Posts Tagged ‘country’

Although he was never to achieve even a fraction of the fame and acclaim that his legendary brother Link enjoyed, Vernon Wray was certainly just as much of a notch in the legacy of their namesake.

Throughout most of the 60’s and into the early 70’s, Vernon utilized most of his talent to contribute to his brother’s recordings with The Raymen. It wasn’t until 1972 that he recorded this modest gem at his Arizona studio (dubbed simply Vernon Wray’s Record Factory). Forgoing the surf overtones of the Wray brothers’ past, Wasted navigates the same path as contemporaries The Flying Burrito Brothers in its honky tonk moments and Townes Van Zandt during its more restrained.  The finished project is an excellent – and ultimately underrated country rock album in its own right .

Only 400 copies of Wasted were originally pressed back in 1972. Compounding on the rarity aspect is the fact that it was only sold at local shows around the Tuscon area. Luckily a hip little label out of Nashville, Sebastian Speaks, has taken on the repressing of the album as one of its projects. While you’re purchasing a copy of the LP, check out some of the label’s other endeavors. If you dig the nostalgic, the rare, the under appreciated, and the downright COOL then I reckon you may get a kick out of them.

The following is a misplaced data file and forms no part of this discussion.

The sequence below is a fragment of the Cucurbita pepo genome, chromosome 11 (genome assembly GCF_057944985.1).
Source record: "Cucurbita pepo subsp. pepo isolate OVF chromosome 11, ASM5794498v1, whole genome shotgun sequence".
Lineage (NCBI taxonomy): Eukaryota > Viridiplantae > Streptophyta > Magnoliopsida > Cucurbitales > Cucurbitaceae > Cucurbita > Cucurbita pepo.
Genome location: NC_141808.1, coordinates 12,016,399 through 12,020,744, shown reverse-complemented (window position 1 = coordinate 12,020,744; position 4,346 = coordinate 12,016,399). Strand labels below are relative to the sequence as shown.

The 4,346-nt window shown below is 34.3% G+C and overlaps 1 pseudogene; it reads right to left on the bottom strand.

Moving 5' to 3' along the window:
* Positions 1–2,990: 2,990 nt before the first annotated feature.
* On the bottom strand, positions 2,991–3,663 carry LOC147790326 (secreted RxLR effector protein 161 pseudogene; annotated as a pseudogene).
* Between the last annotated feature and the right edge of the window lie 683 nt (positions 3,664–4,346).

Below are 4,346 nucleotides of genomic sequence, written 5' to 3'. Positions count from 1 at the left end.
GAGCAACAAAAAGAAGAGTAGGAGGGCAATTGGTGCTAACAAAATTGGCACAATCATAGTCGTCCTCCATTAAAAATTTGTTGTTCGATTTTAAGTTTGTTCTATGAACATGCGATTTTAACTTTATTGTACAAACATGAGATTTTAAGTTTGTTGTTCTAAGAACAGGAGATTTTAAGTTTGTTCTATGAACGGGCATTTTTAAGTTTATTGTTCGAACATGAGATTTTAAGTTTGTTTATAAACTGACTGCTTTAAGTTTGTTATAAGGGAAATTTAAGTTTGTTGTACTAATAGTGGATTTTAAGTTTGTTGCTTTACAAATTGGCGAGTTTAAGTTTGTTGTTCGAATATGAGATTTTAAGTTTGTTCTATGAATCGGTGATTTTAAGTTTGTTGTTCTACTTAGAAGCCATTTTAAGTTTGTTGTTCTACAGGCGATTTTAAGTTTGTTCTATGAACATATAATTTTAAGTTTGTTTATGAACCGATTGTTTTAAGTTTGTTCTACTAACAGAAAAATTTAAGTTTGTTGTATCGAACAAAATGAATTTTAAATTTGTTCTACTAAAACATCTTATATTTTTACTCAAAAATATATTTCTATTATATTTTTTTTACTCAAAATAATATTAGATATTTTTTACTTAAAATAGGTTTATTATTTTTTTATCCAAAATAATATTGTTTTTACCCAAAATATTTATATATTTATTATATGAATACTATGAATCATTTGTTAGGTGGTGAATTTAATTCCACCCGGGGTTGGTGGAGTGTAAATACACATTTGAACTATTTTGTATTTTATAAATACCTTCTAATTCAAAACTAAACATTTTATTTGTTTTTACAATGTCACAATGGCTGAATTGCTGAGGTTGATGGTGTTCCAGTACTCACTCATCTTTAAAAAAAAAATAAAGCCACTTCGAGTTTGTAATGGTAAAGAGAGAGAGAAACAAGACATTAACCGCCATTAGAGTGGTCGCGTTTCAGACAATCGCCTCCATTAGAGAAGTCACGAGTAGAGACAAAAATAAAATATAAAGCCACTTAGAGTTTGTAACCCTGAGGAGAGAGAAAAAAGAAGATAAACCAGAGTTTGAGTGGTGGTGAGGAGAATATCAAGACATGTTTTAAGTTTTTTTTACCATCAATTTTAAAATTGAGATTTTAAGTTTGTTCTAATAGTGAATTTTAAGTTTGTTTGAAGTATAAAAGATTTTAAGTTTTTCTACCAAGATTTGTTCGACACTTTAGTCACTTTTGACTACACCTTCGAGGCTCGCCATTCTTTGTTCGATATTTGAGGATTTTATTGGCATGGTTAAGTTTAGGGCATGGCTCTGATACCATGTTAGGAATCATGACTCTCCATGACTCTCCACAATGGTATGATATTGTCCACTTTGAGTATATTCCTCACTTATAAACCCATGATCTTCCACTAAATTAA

The story of Arthur Alexander and his legendary talent is not necessarily one of great commercial success. However that talent certainly has solidified his seat among the most renowned of his contemporaries.

Recognized as one of the purveyors of the country-soul genre, Alexander was well respected among his fellow musicians. His 1962 Muscle Shoals recorded hit , You Better Move On, would go on to be covered by the Rolling Stones as his 1963’s Anna (Go To Him), received the same honor by The Beatles. The former was the title track of Alexander’s first LP, which was released by Nashville’s Dot Records.

The success of You Better Move On failed to resurface throughout  the remainder of the 1960’s. His next LP wouldn’t come until 1971 when he recorded an originally self titled album for Warner (re-released in 1994 as  Rainbow Road). After a modest 1975 pop chart success, Every Day I Have To Cry, Alexander retired from the music business and eventually worked as a bus driver for a number of years.